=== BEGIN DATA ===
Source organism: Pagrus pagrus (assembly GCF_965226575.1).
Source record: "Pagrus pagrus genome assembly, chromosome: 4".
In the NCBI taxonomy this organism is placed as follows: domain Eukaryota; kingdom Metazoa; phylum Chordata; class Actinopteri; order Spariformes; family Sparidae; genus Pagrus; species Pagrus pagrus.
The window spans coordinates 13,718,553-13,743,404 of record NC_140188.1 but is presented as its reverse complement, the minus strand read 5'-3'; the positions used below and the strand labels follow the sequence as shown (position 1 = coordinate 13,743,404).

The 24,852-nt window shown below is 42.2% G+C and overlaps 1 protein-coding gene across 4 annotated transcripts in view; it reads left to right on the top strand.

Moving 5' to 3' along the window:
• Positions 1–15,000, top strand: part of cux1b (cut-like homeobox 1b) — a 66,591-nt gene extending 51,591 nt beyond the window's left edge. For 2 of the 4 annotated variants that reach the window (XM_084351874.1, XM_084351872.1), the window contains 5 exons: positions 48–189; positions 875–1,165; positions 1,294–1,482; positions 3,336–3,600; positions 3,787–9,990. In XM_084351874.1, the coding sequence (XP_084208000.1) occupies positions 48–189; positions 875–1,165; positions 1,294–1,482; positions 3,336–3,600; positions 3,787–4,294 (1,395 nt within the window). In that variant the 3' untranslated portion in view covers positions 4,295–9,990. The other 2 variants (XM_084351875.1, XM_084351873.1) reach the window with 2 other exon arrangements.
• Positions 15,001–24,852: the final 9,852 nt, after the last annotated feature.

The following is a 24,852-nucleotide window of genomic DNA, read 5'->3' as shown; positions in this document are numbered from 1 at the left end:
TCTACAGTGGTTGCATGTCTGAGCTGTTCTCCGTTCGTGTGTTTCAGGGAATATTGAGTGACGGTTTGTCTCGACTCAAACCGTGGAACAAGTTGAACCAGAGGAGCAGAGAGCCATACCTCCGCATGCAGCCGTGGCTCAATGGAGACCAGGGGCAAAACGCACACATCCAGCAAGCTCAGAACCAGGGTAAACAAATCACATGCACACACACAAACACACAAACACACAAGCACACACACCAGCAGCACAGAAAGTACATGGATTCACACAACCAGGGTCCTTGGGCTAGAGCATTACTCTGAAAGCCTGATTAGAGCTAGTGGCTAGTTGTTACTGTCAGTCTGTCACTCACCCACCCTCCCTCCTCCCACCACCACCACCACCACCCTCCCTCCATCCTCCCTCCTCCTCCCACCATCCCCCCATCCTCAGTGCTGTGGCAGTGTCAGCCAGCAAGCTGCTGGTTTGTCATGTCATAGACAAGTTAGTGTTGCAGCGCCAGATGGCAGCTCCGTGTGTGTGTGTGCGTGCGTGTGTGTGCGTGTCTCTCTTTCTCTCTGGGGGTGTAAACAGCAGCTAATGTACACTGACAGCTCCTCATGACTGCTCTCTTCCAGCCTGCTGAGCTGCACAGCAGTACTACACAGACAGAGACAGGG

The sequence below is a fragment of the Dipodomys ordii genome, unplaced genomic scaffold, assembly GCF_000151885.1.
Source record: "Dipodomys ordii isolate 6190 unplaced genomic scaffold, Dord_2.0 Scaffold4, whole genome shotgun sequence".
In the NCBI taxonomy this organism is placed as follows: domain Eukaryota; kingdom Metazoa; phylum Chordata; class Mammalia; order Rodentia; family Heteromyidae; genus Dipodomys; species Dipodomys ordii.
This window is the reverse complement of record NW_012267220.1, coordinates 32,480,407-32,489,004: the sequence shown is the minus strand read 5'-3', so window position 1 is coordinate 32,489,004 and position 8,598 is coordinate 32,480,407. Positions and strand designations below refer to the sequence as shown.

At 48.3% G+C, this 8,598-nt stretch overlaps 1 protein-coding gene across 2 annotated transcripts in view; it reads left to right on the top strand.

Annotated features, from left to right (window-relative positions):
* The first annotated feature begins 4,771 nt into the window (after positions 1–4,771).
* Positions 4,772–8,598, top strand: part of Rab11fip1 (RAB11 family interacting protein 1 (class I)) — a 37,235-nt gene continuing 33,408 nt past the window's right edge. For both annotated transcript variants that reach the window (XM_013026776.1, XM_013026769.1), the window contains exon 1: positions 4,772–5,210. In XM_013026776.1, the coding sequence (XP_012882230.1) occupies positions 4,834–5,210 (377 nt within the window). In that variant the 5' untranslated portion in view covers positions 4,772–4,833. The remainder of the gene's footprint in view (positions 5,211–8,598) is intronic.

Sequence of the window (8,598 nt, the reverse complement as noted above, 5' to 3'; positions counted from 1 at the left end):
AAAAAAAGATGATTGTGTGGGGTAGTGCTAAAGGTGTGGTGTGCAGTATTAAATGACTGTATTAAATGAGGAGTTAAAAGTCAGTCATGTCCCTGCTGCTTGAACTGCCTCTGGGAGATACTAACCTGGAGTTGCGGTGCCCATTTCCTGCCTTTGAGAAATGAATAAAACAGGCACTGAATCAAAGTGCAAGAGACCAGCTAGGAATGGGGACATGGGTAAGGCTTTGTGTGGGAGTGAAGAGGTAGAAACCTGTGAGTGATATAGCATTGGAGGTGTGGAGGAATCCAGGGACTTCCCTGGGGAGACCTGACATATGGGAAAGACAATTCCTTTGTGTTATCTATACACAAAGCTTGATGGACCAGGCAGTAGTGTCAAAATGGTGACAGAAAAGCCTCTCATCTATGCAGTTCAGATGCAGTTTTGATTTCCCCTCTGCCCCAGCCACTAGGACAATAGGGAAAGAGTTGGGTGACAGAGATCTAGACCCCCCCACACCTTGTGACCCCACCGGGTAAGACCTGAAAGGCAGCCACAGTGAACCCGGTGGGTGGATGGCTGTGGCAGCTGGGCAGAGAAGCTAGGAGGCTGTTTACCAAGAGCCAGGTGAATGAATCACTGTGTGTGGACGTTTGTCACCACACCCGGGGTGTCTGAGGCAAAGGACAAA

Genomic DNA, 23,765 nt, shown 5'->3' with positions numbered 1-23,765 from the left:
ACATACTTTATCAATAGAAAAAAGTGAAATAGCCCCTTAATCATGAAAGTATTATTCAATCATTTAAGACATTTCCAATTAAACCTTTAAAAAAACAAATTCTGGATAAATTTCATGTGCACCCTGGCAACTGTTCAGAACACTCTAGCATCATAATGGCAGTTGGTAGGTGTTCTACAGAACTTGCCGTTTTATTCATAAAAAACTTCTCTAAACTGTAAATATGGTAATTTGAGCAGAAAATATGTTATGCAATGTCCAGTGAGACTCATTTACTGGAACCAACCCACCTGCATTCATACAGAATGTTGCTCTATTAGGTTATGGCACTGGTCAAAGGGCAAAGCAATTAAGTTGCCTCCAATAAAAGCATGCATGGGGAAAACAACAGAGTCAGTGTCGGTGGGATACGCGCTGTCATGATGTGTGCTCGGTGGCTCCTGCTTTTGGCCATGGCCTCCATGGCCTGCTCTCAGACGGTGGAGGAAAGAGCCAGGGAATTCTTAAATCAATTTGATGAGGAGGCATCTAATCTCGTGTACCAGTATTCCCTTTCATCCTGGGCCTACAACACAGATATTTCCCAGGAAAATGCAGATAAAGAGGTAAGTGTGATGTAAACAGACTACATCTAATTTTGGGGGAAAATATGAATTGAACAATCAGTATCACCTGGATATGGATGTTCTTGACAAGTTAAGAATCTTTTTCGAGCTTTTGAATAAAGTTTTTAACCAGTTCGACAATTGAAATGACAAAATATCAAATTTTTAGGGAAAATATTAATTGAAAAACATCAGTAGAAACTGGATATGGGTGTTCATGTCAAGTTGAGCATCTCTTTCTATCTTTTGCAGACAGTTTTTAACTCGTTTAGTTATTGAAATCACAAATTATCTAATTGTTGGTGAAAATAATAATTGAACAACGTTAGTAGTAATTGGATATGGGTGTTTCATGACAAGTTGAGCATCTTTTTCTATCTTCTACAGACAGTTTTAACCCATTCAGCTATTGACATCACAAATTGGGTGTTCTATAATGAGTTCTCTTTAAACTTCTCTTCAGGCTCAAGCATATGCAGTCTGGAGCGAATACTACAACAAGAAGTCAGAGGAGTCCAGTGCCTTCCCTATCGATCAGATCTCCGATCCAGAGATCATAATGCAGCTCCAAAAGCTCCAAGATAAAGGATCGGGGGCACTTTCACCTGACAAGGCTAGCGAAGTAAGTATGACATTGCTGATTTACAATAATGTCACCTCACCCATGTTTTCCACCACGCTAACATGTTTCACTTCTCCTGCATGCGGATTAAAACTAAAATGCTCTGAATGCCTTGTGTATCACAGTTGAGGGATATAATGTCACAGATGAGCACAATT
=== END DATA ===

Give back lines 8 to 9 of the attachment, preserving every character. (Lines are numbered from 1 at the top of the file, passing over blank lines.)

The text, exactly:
• Positions 15,001–24,852: the final 9,852 nt, after the last annotated feature.

The following is a 24,852-nucleotide window of genomic DNA, read 5'->3' as shown; positions in this document are numbered from 1 at the left end: